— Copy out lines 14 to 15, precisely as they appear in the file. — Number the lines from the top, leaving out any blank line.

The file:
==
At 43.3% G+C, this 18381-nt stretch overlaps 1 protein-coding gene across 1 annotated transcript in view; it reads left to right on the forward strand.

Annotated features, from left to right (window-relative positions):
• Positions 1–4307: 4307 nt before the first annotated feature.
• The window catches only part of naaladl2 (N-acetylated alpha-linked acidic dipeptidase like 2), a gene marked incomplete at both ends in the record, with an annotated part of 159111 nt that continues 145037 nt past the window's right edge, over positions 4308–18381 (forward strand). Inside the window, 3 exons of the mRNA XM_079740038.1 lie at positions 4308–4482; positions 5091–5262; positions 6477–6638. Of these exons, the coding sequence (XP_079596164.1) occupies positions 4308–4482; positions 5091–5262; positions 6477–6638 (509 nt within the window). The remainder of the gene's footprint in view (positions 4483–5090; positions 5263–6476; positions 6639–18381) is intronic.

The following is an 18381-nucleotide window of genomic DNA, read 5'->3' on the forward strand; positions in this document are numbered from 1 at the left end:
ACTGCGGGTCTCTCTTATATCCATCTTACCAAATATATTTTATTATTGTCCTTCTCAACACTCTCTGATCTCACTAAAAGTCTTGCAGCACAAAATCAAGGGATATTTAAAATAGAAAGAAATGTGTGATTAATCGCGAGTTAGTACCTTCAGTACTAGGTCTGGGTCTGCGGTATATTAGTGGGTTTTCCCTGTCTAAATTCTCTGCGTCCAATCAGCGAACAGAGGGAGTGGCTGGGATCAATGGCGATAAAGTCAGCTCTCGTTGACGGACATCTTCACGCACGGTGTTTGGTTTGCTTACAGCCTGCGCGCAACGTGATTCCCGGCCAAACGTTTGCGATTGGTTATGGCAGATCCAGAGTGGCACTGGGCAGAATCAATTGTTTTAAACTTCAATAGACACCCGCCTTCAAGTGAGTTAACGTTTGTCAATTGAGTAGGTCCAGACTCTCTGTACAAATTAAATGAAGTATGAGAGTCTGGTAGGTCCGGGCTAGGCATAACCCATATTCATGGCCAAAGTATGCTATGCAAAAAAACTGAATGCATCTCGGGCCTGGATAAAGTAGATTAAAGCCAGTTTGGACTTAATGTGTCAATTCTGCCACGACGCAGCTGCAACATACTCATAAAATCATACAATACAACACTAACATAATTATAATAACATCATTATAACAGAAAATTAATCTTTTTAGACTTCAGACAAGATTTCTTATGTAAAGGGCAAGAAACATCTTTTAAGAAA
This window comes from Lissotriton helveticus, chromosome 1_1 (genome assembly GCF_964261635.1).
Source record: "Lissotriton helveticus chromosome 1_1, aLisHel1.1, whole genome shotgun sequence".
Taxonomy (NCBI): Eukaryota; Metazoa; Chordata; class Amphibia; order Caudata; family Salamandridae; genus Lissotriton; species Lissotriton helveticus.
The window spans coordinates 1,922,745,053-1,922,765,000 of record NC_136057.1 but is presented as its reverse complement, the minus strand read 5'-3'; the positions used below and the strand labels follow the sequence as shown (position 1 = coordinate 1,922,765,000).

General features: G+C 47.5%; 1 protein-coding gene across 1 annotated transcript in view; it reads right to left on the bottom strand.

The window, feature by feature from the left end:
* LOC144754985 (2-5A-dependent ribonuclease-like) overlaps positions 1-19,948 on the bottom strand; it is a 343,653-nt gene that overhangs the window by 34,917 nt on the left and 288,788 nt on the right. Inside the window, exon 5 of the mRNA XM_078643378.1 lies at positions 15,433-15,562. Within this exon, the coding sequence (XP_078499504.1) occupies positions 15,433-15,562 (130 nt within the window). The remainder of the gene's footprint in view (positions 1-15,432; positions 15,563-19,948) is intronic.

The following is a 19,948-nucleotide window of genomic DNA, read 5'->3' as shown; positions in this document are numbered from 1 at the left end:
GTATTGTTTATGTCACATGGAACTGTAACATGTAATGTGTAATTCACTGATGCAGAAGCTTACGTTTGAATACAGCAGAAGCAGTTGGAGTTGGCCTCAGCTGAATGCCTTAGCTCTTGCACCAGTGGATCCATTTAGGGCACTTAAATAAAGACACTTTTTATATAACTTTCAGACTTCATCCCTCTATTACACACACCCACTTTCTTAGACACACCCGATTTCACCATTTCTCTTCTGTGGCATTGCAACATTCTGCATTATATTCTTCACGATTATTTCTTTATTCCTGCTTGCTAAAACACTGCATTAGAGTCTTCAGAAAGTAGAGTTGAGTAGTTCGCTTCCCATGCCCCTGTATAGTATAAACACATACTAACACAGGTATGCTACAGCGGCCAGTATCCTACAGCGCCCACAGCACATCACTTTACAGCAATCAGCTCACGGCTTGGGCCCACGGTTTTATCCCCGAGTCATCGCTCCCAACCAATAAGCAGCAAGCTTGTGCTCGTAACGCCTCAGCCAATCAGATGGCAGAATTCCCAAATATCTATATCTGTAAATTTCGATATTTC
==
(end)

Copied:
The following is a 19,948-nucleotide window of genomic DNA, read 5'->3' as shown; positions in this document are numbered from 1 at the left end:
GTATTGTTTATGTCACATGGAACTGTAACATGTAATGTGTAATTCACTGATGCAGAAGCTTACGTTTGAATACAGCAGAAGCAGTTGGAGTTGGCCTCAGCTGAATGCCTTAGCTCTTGCACCAGTGGATCCATTTAGGGCACTTAAATAAAGACACTTTTTATATAACTTTCAGACTTCATCCCTCTATTACACACACCCACTTTCTTAGACACACCCGATTTCACCATTTCTCTTCTGTGGCATTGCAACATTCTGCATTATATTCTTCACGATTATTTCTTTATTCCTGCTTGCTAAAACACTGCATTAGAGTCTTCAGAAAGTAGAGTTGAGTAGTTCGCTTCCCATGCCCCTGTATAGTATAAACACATACTAACACAGGTATGCTACAGCGGCCAGTATCCTACAGCGCCCACAGCACATCACTTTACAGCAATCAGCTCACGGCTTGGGCCCACGGTTTTATCCCCGAGTCATCGCTCCCAACCAATAAGCAGCAAGCTTGTGCTCGTAACGCCTCAGCCAATCAGATGGCAGAATTCCCAAATATCTATATCTGTAAATTTCGATATTTC